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Journal Article

Timing of 29 Pulsars Discovered in the PALFA Survey

MPS-Authors
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Knispel,  B.
Observational Relativity and Cosmology, AEI-Hannover, MPI for Gravitational Physics, Max Planck Society;

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Allen,  B.
Observational Relativity and Cosmology, AEI-Hannover, MPI for Gravitational Physics, Max Planck Society;

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Aulbert,  C.
Observational Relativity and Cosmology, AEI-Hannover, MPI for Gravitational Physics, Max Planck Society;

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Bock,  O.
Observational Relativity and Cosmology, AEI-Hannover, MPI for Gravitational Physics, Max Planck Society;

Eggenstein,  H.-B.
Observational Relativity and Cosmology, AEI-Hannover, MPI for Gravitational Physics, Max Planck Society;

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Fehrmann,  H.
Observational Relativity and Cosmology, AEI-Hannover, MPI for Gravitational Physics, Max Planck Society;

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Machenschalk,  B.
Observational Relativity and Cosmology, AEI-Hannover, MPI for Gravitational Physics, Max Planck Society;

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1608.09007.pdf
(Preprint), 809KB

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Citation

Lyne, A. G., Stappers, B. W., Bogdanov, S., Ferdman, R., Freire, P. C. C., Kaspi, V. M., et al. (2017). Timing of 29 Pulsars Discovered in the PALFA Survey. Astrophysical Journal, 834(2): 137. doi:10.3847/1538-4357/834/2/137.


Cite as: http://hdl.handle.net/11858/00-001M-0000-002D-5BC7-E
Abstract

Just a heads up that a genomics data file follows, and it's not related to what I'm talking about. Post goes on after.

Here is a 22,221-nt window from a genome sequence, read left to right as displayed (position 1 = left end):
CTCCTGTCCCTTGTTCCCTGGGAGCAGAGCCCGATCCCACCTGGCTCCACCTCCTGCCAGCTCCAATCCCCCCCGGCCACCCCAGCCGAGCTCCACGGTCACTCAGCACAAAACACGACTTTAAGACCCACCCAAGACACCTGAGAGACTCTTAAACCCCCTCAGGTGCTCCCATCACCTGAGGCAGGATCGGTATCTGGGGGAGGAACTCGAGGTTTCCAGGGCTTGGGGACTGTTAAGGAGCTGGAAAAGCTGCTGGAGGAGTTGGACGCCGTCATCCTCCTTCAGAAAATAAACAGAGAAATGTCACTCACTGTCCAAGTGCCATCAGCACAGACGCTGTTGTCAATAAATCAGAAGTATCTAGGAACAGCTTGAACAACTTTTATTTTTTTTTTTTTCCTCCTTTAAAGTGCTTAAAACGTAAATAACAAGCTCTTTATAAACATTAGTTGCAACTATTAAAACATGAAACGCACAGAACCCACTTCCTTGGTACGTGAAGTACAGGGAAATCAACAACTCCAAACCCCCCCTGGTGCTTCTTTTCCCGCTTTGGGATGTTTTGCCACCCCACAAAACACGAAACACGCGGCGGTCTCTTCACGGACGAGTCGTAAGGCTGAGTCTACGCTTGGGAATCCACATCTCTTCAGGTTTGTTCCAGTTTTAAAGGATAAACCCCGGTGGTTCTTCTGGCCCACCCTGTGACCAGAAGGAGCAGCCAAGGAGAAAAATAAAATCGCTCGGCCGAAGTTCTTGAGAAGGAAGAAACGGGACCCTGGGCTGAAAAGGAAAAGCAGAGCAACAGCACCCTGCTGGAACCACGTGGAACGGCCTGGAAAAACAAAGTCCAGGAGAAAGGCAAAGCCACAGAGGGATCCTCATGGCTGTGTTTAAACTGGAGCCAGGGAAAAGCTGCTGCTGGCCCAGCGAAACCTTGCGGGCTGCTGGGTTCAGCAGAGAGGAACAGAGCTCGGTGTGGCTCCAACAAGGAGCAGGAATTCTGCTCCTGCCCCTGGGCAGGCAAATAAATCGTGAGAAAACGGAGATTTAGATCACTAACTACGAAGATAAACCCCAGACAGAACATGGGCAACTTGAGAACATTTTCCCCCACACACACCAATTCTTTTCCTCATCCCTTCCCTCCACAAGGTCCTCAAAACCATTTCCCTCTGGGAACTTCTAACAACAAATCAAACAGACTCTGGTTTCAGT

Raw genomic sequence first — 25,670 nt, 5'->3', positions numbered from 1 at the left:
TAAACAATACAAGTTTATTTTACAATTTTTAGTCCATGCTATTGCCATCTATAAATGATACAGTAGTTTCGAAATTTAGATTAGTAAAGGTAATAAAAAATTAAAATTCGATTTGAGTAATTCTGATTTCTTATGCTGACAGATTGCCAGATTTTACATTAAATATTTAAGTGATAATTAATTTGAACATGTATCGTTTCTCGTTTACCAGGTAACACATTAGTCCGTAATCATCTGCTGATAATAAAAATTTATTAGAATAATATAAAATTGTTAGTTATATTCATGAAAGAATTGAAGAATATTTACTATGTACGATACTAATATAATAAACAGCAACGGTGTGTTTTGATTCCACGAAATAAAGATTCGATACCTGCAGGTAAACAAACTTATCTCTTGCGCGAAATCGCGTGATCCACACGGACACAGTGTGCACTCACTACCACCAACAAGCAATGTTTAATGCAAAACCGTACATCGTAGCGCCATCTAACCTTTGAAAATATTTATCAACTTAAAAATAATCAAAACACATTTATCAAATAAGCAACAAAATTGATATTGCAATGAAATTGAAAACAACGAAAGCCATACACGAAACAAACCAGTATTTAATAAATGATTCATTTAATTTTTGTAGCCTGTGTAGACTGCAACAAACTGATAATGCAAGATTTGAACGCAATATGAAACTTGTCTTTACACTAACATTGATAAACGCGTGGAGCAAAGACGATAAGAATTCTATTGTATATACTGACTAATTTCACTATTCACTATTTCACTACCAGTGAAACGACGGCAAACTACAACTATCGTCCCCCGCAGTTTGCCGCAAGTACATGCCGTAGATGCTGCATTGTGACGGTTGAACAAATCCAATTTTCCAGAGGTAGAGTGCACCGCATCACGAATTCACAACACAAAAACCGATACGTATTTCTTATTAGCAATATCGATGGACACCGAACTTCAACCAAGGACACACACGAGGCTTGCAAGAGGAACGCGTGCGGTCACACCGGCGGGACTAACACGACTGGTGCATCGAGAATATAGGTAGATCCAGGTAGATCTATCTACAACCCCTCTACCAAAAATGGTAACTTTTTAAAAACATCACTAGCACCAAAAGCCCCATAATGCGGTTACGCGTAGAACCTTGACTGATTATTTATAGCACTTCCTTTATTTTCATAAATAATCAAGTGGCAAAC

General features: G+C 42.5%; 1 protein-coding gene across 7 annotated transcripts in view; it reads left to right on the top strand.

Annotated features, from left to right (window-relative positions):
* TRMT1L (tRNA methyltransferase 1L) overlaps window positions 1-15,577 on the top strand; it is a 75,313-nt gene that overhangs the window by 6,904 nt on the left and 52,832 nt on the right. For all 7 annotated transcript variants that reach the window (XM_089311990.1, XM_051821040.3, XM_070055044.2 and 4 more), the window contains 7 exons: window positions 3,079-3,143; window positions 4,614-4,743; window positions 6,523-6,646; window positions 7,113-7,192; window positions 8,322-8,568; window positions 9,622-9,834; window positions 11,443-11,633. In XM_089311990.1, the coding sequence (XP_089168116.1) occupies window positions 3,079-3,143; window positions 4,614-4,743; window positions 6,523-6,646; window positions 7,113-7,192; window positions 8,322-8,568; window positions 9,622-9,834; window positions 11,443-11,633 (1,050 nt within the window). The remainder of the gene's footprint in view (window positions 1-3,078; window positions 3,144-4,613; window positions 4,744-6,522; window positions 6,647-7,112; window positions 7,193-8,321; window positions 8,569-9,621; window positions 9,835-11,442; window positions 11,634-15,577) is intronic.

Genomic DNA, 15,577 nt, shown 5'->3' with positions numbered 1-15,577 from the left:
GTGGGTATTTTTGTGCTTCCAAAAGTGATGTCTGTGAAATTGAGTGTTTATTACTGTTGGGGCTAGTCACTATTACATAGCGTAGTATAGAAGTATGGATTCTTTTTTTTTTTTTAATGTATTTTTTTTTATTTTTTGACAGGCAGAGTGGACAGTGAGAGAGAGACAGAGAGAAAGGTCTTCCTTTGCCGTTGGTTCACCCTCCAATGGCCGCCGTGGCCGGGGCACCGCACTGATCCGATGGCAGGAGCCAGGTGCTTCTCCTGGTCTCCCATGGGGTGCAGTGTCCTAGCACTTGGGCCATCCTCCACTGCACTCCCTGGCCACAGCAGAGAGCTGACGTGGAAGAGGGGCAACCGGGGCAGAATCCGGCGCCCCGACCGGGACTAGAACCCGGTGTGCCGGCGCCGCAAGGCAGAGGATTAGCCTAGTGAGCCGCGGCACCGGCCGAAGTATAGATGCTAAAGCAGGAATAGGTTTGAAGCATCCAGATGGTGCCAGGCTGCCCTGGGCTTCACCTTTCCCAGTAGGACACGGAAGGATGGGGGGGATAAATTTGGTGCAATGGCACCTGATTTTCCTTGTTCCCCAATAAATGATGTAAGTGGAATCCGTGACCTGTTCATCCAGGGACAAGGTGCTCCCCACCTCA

We report on the discovery and timing observations of 29 distant long-period pulsars discovered in the ongoing Arecibo PALFA pulsar survey. Following discovery with the Arecibo Telescope, confirmation and timing observations of these pulsars over several years at Jodrell Bank Observatory have yielded high-precision positions and measurements of rotation and radiation properties. We have used multi-frequency data to measure the interstellar scattering properties of some of these pulsars. Most of the pulsars have properties that mirror those of the previously known pulsar population, although four show some notable characteristics. PSRs J1907+0631 and J1925+1720 are young and are associated with supernova remnants or plerionic nebulae: J1907+0631 lies close to the center of SNR G40.5-0.5, while J1925+1720 is coincident with a high-energy Fermi gamma-ray source. One pulsar, J1932+1500, is in a surprisingly eccentric, 199-day binary orbit with a companion having a minimum mass of 0.33 solar masses. Several of the sources exhibit timing noise, and two, PSRs J0611+1436 and J1907+0631, have both suffered large glitches, but with very different post-glitch rotation properties. In particular, the rotational period of PSR J0611+1436 will not recover to its pre-glitch value for about 12 years, a far greater recovery timescale than seen following any other large glitches.